But on this day in which our church celebrates high school seniors who will soon graduate and begin a new chapter in their lives, I want young people, especially, to hear me: When I was 17 or 18-years-old, I made a big mistake when I thought about my future and what I would do with it. See, although I was a Christian, I didn’t give enough thought and prayer to what God wanted me to do with my life. And I probably wouldn’t have had the courage to do it anyway. On this most important decision about college and career, I caved into pressure from my parents who convinced me that what mattered most wasn’t seeking and then following God’s will for my life but pursuing a degree at a reputable school that would enable me to secure a well-paying job.
Looking back, I imagine that my parents were a little suspicious, even then, that I would want to go to seminary and become a minister. I was already very much into churchgoing and Bible study, and my enthusiasm made them uncomfortable.
But I don’t want to be too hard on my parents. They just didn’t want me to pull an Andy Bernard and do anything crazy! They just wanted me to be a financially secure, independent, and productive citizen—who wouldn’t end up moving into their basement some day! Who can blame them? Besides, they are hardly alone in their fears. For many years, United Methodist Bishop Will Willimon was a chaplain at Duke University. He said that every year he would receive calls from anxious parents who were fearful about decisions that their Methodist sons or daughters were making. They would never call and say things like, “‘I’m worried that Susan is sleeping with her boyfriend,’ or ‘I’m worried that Steve is drinking and partying too much.’” No, he said. They would call and say things like, “Here we are, paying good money to send our children to this prestigious university so they can get a good job, and we find out that they now want to go dig wells in Africa with the Catholics! What are you teaching them there?”
I hope that what he was teaching them was the same thing that the apostle Paul was teaching the elders in the Ephesian church in today’s scripture: “I consider my life worth nothing to me; my only aim is to finish the race and complete the task the Lord Jesus has given me.”
Paul’s not saying that his life is worthless, as if he were suicidal and it doesn’t matter whether he lives or dies. On the contrary! As Paul goes on to say in verse 28, our lives are so valuable to God that he purchased them through the blood of his Son Jesus. No, what he’s saying is that our lives no longer belong to us to do with as we please. They belong to God. Our future no longer belongs to us; it belongs to God. To put it as bluntly as possible, God owns us, and God gets to say what we do and where we go. That’s the deal when we accept Jesus as both Savior and Lord.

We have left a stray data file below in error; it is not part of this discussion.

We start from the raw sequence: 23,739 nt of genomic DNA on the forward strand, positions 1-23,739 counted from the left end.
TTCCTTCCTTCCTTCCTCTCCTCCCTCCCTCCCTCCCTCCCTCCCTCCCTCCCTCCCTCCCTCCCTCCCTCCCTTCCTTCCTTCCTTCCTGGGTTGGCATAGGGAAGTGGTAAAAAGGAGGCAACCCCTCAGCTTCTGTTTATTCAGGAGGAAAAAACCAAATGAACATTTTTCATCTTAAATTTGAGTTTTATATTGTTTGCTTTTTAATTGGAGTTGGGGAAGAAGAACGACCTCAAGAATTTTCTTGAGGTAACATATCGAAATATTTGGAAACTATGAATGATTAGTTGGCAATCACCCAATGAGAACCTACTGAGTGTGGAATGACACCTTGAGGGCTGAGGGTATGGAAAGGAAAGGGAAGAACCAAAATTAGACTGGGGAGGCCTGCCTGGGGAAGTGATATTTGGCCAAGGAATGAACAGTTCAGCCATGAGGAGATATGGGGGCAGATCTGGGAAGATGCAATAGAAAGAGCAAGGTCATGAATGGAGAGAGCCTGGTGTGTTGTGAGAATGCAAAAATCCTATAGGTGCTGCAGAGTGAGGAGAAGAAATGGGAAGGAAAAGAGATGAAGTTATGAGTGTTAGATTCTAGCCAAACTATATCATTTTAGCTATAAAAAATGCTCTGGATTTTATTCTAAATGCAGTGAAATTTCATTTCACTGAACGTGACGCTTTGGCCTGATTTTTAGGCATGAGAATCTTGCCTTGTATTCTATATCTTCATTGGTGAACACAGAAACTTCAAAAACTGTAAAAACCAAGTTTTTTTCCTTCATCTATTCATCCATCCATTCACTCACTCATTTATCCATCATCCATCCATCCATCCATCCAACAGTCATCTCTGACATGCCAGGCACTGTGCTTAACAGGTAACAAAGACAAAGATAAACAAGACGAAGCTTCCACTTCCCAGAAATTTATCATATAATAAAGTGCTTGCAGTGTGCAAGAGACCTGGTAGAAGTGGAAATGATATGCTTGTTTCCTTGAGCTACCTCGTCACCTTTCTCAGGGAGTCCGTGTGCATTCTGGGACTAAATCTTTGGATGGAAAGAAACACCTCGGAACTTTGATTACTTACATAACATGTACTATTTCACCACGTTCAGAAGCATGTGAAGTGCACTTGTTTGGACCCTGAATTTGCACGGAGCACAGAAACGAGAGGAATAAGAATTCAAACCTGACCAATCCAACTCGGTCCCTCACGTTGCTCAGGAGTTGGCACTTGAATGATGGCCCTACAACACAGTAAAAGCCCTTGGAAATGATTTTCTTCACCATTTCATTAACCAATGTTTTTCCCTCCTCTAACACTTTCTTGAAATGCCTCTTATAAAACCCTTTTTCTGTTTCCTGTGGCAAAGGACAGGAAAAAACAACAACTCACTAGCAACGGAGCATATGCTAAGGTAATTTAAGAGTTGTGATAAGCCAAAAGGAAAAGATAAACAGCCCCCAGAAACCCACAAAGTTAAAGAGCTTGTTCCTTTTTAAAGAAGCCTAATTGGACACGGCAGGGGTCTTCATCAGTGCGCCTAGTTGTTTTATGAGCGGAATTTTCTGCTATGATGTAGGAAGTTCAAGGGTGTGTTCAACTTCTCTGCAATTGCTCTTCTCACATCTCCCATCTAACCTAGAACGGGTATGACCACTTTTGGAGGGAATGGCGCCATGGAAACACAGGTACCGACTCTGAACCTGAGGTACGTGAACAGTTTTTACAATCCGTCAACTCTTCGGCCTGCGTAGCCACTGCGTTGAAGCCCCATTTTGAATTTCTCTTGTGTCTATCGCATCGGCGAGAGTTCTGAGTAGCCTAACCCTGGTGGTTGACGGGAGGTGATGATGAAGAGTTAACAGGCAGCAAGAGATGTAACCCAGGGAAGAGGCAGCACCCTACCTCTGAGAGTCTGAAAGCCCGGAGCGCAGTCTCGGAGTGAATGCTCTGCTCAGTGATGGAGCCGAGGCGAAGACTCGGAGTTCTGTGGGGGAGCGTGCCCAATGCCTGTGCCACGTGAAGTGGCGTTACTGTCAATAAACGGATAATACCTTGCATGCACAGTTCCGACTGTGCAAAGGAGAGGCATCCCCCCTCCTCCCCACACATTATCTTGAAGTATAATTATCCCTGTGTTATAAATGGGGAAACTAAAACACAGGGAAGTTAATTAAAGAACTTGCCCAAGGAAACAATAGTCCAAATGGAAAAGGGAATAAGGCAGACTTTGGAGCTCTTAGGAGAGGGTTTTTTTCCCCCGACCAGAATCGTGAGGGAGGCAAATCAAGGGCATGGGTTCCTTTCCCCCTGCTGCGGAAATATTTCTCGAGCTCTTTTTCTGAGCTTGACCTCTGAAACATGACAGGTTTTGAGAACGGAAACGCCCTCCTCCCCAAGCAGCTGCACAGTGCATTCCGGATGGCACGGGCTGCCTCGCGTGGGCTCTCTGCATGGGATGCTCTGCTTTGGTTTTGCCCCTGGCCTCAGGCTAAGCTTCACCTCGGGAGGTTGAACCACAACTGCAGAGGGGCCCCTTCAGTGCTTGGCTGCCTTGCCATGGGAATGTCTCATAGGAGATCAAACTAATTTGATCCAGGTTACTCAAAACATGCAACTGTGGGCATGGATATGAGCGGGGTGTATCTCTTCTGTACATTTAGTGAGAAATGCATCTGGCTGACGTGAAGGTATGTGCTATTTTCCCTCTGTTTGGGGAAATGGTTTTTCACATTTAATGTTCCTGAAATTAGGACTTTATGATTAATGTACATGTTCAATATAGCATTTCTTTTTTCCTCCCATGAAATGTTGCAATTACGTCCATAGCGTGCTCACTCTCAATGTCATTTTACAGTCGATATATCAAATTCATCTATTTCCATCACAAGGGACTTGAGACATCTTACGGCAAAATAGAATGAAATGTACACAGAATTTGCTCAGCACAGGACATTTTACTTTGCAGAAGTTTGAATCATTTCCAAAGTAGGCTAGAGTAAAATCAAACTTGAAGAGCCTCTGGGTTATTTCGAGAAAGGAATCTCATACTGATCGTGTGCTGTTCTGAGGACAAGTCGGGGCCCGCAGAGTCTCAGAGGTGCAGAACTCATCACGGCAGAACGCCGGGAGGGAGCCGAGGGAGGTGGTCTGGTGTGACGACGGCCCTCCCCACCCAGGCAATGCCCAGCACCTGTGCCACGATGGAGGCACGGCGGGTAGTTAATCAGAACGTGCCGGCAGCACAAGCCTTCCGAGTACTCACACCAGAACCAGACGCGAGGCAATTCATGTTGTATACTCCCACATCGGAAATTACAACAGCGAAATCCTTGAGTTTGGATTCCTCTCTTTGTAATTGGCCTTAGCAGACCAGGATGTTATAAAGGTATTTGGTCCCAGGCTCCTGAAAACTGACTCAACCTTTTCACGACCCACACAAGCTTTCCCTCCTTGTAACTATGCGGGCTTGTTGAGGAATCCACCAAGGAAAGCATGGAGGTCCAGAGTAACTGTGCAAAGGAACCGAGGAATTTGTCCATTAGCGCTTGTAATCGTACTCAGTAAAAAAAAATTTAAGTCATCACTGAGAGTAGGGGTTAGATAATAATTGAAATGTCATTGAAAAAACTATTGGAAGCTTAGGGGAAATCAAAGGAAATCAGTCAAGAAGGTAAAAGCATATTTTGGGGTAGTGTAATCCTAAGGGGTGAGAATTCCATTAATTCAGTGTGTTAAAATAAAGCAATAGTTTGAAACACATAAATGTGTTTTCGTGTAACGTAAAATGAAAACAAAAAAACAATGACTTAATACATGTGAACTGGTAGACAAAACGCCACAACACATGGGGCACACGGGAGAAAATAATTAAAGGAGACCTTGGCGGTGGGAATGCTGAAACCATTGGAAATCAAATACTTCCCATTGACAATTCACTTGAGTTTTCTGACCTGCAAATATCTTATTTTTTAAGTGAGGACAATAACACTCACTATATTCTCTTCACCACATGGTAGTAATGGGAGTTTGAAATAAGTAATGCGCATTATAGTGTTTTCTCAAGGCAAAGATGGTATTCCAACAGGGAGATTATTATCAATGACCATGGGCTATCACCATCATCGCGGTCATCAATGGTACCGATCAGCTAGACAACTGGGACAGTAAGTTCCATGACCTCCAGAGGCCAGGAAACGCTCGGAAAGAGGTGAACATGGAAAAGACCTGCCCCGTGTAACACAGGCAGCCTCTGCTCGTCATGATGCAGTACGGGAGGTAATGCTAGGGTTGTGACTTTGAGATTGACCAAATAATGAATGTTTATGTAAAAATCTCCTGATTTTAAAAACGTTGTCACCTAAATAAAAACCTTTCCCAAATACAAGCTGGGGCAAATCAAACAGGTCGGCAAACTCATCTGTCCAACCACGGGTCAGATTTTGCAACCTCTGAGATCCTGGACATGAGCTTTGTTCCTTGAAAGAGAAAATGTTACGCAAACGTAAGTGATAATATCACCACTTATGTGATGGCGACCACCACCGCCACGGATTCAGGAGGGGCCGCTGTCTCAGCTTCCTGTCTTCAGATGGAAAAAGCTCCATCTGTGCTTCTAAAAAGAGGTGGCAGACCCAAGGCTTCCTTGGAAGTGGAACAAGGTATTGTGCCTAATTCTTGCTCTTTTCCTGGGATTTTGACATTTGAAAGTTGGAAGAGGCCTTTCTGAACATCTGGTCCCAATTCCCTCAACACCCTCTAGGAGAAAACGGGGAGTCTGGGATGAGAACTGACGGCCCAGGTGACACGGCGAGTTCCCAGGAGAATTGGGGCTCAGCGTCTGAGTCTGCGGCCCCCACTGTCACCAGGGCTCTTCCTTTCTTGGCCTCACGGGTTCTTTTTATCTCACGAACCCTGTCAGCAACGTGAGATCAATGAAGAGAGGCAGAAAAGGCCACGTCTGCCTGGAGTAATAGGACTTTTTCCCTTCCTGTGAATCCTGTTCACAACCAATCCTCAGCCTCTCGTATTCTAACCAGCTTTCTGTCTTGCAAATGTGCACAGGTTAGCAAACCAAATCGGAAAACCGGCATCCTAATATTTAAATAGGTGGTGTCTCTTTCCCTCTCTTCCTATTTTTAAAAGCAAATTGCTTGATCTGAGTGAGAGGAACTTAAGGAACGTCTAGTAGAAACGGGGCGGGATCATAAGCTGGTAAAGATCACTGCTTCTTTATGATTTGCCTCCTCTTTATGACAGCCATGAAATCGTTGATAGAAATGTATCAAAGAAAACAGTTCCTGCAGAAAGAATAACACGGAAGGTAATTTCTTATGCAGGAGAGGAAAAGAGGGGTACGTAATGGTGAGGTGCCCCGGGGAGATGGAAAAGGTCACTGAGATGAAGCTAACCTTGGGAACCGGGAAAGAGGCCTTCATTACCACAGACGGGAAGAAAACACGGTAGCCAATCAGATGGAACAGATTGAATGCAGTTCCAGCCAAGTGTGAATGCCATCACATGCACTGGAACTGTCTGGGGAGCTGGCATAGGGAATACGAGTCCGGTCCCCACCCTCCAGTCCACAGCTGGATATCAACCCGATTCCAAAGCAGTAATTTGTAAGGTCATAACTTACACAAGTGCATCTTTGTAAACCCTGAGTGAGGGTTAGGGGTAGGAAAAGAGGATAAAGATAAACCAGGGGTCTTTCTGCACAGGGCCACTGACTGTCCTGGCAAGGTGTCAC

What matters to Paul, therefore, is not his personal comfort or security or safety—not to mention his personal preferences: what matters to Paul is being faithful to the One who loved him enough to die on a cross in order to save him from death and hell.
Paul chooses to be faithful. Even if or when faithfulness to God means we don’t get what we want.
Speaking of which, I would be lying if I said that the prospect of leaving you on June 16 doesn’t break my heart. I know up here, intellectually, that I’m ready to lead a church on my own, that it’s good for my career, and that the Lord has some important work for me to do down in Hampton, Georgia, but I haven’t convinced my heart just yet.
I love Vinebranch, I love you, and I’ve loved ministering with you for these past six years. You must know that “I’ll never lose affection for people and things that went before…” “I know I’ll never lose affection” for you. “I’ll never lose affection” for the love that you’ve shown me, for the things that you’ve taught me, for the grace you’ve extended to me, for the opportunities you’ve given me, all of which God has graciously used to shape me into the pastor that I am. It’s funny: Wayne Ledbetter, our church administrator, stopped me in the parking lot last Thursday morning and congratulated me on what he knows will be a great opportunity. He said, “You’ve certainly given us six great years of ministry here.” I was thinking, “Well, maybe four great years… I had so much to learn when I got here. I still do.” So I’ll never lose affection for you—for your love, your prayers, your patience, and your forgiveness. I love you… and nothing changes that. But I love God more. And this move is the difficult sort of thing that I have to do because I love God more.
My goal is to finish the race and complete the task that the Lord Jesus has given me. My prayer is that that will be your goal, too. If it is, I believe—with all the faith that I can muster—that Jesus has something really good in store for you and me.
I do believe that if we’ll only be faithful to the Lord, no matter what it costs us, our lives will get better all the time.